A Guitar Amp/Effect Solution For Linux
UPDATE 1: For those of you interested in open source alternatives to Guitar Rig, please feel free to read my new post on Rakarrack.
I previously blogged about my satisfactory experience with Arch Linux installation on a second-hand laptop. Now in this post I’m going to turn that $150 laptop into a kick-ass and sexy Amp and Effect Processor. In fact, we will see how lightweight tendency of Arch Linux helps us to achieve a low latency/high quality playback on a computer that is considered somehow outdated in today’s world. Furthermore, we’re going demonstrate the obvious fact that GNU/Linux has already reached the maturity suitable for (semi-)professional audio needs. The project for myself was a bit of stretch and needed a lot of trial-and-error efforts since I was totally new to the whole idea. However the final result is quite superb and amazing:
Honestly, The idea of buying an audio interface came to me quite unexpectedly as I was initially looking for a rather basic solid-state amplifier for my newly bought Guitar. However, all that changed when I found this nearly new Guitar Rig Kontrol unit at a very tempting price. Just for the record, Guitar Rig Kontrol is an audio interface/pedalboard that pairs with an accompanying software called Guitar Rig Pro to make a solid bass and electric guitar solution. The accompanying software is (unfortunately) not open source (I’d be surprised if it was otherwise) yet it is one of the best amp/effect modeling software out there. There are some open source alternatives but they have nowhere near the capabilities of this one(I will blog about them soon).
Buying these kind of audio hardware/software packages that have been rarely tested under GNU/Linux may raise the concern of weird unknown incompatibilities. But in the instruction which follows you will see that it’s easy to get these tricky pieces of hardware and software to work on GNU/Linux:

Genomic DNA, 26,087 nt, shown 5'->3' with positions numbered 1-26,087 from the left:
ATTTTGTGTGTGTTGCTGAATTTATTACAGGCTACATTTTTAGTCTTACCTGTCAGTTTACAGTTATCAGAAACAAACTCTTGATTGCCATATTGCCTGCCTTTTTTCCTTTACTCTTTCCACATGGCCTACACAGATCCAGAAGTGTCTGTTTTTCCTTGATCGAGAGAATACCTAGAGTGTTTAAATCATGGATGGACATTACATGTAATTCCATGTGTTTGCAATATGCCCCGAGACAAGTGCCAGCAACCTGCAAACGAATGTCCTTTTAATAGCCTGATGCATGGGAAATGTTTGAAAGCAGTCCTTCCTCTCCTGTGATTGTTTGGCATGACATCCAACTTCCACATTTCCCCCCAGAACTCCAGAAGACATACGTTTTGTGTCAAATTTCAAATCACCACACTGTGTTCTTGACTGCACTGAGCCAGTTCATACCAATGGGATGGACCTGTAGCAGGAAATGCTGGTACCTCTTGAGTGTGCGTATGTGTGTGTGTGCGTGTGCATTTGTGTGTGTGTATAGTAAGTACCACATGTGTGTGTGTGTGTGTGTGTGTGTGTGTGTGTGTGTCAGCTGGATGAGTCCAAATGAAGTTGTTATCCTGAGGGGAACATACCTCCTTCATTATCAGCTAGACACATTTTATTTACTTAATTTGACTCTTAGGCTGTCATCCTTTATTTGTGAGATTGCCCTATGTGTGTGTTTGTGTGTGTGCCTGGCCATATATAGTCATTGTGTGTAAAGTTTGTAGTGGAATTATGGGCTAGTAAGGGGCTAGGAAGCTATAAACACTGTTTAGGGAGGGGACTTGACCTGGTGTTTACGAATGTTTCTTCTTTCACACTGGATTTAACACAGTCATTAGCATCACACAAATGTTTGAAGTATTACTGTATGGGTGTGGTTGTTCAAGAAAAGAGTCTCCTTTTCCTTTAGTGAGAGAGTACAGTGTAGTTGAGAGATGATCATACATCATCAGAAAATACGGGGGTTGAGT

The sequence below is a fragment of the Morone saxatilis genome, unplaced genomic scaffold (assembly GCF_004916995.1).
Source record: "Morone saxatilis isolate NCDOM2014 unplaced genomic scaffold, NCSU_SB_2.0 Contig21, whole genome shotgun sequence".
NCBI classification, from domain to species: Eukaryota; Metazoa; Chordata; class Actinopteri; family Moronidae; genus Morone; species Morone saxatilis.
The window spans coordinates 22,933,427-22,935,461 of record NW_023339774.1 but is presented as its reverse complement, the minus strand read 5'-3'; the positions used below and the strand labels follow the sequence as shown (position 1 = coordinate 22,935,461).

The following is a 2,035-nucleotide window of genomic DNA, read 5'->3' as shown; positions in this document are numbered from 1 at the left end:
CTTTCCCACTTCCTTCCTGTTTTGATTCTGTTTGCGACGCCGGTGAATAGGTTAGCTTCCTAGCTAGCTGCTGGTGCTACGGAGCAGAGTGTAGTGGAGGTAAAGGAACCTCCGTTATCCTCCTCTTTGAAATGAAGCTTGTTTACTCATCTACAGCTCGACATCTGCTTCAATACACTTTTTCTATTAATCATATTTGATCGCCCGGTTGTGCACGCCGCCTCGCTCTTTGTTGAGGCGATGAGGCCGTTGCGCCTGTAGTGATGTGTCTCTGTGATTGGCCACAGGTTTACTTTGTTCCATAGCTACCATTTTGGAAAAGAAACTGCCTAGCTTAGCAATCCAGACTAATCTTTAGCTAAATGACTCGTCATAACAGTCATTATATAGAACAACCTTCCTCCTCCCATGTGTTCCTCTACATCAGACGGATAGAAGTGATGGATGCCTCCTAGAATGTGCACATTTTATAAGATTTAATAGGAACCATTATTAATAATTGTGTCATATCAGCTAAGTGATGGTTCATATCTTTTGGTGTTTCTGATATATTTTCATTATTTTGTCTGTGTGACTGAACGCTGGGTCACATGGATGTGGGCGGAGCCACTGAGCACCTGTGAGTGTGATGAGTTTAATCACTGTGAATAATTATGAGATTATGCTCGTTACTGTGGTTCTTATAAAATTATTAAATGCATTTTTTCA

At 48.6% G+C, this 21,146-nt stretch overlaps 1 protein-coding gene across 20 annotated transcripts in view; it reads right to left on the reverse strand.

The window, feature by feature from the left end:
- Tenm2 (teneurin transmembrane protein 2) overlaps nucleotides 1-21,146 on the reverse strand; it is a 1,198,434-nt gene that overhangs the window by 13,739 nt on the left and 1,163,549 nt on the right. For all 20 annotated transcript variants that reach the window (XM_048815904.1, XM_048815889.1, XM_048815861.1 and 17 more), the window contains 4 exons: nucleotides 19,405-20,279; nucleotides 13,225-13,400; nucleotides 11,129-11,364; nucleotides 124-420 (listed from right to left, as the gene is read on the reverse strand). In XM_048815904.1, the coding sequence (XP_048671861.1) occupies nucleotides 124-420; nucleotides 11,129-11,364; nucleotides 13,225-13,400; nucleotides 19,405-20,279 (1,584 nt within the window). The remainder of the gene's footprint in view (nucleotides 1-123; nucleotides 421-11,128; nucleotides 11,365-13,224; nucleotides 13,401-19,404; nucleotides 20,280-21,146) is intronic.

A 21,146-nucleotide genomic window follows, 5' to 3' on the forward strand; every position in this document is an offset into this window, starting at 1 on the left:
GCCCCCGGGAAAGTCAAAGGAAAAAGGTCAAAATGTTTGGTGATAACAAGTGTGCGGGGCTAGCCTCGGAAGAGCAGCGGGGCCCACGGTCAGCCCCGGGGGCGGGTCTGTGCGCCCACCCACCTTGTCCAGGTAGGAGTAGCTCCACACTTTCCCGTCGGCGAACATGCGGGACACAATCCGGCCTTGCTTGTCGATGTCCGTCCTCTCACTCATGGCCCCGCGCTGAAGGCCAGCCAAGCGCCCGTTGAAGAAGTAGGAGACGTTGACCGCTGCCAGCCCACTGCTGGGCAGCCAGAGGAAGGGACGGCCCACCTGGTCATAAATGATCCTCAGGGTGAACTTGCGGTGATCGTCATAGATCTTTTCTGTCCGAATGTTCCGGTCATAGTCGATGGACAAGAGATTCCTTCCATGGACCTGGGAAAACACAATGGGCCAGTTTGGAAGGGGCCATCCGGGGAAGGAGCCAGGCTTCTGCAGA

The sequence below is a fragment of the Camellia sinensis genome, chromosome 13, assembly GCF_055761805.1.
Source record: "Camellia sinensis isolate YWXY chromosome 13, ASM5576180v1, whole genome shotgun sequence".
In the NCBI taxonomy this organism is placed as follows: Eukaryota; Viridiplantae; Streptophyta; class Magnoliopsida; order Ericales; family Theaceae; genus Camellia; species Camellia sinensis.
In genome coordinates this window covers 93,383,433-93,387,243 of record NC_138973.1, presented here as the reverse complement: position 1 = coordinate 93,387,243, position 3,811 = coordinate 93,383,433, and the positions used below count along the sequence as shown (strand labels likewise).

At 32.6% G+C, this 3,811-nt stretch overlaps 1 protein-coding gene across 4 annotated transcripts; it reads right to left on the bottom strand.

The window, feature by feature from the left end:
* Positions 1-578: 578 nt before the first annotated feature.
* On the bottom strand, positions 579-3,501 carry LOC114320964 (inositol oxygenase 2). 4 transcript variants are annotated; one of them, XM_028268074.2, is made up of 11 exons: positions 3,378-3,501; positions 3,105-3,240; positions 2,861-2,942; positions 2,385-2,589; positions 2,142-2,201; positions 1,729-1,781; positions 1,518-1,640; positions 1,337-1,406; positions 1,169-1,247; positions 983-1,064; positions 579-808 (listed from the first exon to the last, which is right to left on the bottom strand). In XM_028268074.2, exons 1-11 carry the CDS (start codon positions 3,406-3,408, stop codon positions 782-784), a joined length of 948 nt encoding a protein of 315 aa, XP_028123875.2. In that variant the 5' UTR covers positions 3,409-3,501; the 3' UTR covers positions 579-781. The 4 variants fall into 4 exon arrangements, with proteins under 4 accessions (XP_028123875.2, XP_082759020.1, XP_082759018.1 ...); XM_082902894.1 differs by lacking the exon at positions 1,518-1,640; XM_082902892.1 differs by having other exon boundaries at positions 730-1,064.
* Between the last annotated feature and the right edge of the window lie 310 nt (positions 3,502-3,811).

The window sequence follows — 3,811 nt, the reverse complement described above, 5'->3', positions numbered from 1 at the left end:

1- Getting Guitar Rig Kontrol 3 (The Hardware) to Work
Guitar Rig Kontrol is supported in Linux through ALSA (Advanced Linux Sound Architecture) drivers included in the Linux kernel version 2.6.22 and above. The kernel of the Arch Linux installed on my machine is 2.6.36 so it’s supported. Next I had to install JACK and PulseAudio in order to get the hardware to work. After a reboot the input LED indicators started to pick up signal from the connected guitar.
2- Installing Guitar Rig Pro 4 (The software) under Wine
This step was quite easy. Just put the software DVD and install Guitar Rig Pro using Wine. Then I had to register the software. The software run very well under wine. No extra modification was needed.
3- Connecting The Software and Hardware through WineAsio
At this stage, Guitar Rig 4 couldn’t see the Kontrol hardware. To solve this problem I had to install the final piece of the puzzle: WineAsio. I grabed a copy of WineAsio source code and compiled and installed it on my system ( I also had to download ASIO SDK to have some header files for WineAsio). Finally I registered the ‘wineasio.dll’.
4- Configuring JACK
In order to achieve a decent latency and sample rate I had to install QjackCtl and configure JACK.
Just run Guitar Rig Pro 4 and set the Audio preferences to WineAsio. The software and hardware are now working smoothly. Incredible!
The record button is not working at this stage. I’m currently playing with settings to find out what is the source of the problem.
Things to do in future
I should start assigning tasks to the Guitar Rig Kontrol keys. I’m currently looking for and open source software suitable for this need. However, this is for another post.